Also known as Specialty Courts, the first problem-solving court was a Drug Court in Miami-Dade County, Florida, which launched in the late 1980s. Designed to tackle what officials saw as the revolving door of repeat, drug-addicted offenders, the program took the then-revolutionary approach of combining drug treatment with the accountability and enforcement powers of the judicial system. More than two decades later, 2,800 Drug Courts are operational in the U.S., and the program has become a model for what is known today as problem-solving courts.
SCRAM Systems has been working with Veterans Treatment Courts since the first one was established in Buffalo, New York, in 2010. These hybrid Drug/Mental Health Courts serve a rapidly growing population: U.S. combat veterans struggling with addiction, physical and mental health challenges, homelessness, and unemployment.
According to the U.S. Department of Justice’s Bureau of Justice Statistics, in 75% of all cases of domestic violence, the victim perceives the abuser to be under the influence of alcohol. But while the majority of domestic violence incidents involve alcohol, monitoring these high-risk offenders to ensure physical separation between the victim and the offender is essential. That includes continuously monitoring DV offenders for compliance with protective orders and substance abuse treatment.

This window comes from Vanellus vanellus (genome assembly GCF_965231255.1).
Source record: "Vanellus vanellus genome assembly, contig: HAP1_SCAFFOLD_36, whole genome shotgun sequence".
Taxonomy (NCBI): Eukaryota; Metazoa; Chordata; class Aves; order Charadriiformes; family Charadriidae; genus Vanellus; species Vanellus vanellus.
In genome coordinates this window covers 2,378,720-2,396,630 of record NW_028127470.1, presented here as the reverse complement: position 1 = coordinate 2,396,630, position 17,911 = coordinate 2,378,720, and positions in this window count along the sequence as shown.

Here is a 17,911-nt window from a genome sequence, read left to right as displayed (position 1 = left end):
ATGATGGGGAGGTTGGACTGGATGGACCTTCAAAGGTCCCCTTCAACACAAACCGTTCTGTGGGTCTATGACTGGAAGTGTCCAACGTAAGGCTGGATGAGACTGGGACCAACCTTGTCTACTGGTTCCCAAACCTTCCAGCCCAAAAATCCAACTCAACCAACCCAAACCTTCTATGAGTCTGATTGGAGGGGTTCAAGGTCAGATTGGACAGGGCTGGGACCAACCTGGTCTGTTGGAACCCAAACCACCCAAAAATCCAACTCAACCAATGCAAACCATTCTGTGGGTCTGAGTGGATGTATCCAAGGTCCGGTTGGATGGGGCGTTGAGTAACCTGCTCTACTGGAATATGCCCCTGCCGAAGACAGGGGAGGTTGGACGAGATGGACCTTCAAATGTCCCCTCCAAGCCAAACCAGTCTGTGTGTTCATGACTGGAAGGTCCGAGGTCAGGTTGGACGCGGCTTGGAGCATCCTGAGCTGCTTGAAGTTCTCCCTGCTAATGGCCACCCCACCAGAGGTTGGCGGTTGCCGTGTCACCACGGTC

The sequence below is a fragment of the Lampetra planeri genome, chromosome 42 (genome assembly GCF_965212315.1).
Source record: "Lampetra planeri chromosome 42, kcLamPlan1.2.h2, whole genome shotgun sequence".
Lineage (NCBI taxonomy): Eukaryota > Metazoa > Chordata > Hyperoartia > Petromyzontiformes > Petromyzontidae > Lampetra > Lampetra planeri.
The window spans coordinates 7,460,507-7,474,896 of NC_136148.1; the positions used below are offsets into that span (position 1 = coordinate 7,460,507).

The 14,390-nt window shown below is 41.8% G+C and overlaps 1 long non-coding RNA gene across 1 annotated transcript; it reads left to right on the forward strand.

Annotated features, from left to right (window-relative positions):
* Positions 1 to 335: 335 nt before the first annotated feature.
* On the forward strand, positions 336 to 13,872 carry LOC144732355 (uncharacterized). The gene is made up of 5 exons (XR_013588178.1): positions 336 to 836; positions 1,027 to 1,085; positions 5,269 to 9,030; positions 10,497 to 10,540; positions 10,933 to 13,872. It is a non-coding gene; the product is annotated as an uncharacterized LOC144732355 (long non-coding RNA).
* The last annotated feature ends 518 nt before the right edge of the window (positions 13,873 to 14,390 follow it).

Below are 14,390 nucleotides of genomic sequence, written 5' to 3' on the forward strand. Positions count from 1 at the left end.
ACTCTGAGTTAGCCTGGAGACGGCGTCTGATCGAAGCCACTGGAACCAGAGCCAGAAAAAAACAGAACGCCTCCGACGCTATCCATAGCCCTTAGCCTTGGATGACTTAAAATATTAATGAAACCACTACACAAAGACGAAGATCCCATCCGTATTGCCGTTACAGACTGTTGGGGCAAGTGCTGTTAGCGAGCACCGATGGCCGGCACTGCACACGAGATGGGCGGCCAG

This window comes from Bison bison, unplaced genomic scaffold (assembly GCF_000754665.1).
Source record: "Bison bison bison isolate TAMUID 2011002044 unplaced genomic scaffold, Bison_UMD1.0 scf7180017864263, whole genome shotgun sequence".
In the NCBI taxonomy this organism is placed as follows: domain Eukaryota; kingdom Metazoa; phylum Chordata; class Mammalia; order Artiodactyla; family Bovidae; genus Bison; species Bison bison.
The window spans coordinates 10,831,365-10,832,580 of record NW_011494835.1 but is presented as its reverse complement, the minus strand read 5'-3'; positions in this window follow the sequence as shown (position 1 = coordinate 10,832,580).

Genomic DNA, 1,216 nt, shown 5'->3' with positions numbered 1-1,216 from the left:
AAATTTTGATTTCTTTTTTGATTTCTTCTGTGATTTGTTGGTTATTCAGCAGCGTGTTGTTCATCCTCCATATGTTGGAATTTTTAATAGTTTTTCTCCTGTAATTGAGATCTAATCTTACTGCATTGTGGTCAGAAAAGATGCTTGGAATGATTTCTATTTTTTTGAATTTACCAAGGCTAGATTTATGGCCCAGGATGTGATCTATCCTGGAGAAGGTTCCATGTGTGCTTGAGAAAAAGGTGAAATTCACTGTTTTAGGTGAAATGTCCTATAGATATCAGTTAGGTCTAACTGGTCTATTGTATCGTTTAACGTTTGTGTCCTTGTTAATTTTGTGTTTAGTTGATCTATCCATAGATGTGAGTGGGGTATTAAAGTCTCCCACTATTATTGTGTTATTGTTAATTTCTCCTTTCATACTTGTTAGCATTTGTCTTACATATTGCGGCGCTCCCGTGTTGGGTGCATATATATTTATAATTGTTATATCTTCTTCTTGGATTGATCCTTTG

Once drug-addicted offenders begin drug testing as part of the Drug Court treatment model, alcohol often becomes an offender’s #1 drug of choice. It’s legally obtained, and drug testing is not frequent enough to catch the vast majority of drinking events. Today Drug Courts are utilizing SCRAM alcohol monitoring technologies to close the gap and enforce alcohol compliance as part of the treatment court model.
When a parent is assessed with an alcohol dependence issue, alcohol monitoring often becomes a requirement for visitation or custody. The automated, 24/7 testing protocol of SCRAM CAM is the preferred method for monitoring parents for compliance, especially when child welfare is on the line.
It’s an epidemic, and studies show that early problem drinking almost guarantees a lifetime of alcohol misuse and crime. But these same studies show that swift intervention—tackling the issue firmly and early—can prevent a life that enters the revolving door of drinking and re-offending. Juvenile programs, including a number of programs associated with college campuses, are working to tackle binge drinking and alcohol dependence before it destroys a life.
Sobering Up Blog
Could lowering the legal drinking age reduce binge drinking among younger drinkers, particularly those in college? Three Wisconsin state legislators seem to think so.
SCRAM in the News
Officials say the Continuous Alcohol Monitoring Program will make Louisville’s roads safer and help repeat DUI defendants with rehabilitation.
Hear Dennis talk about his struggles with alcohol and how SCRAM CAM helped him get his life back on track.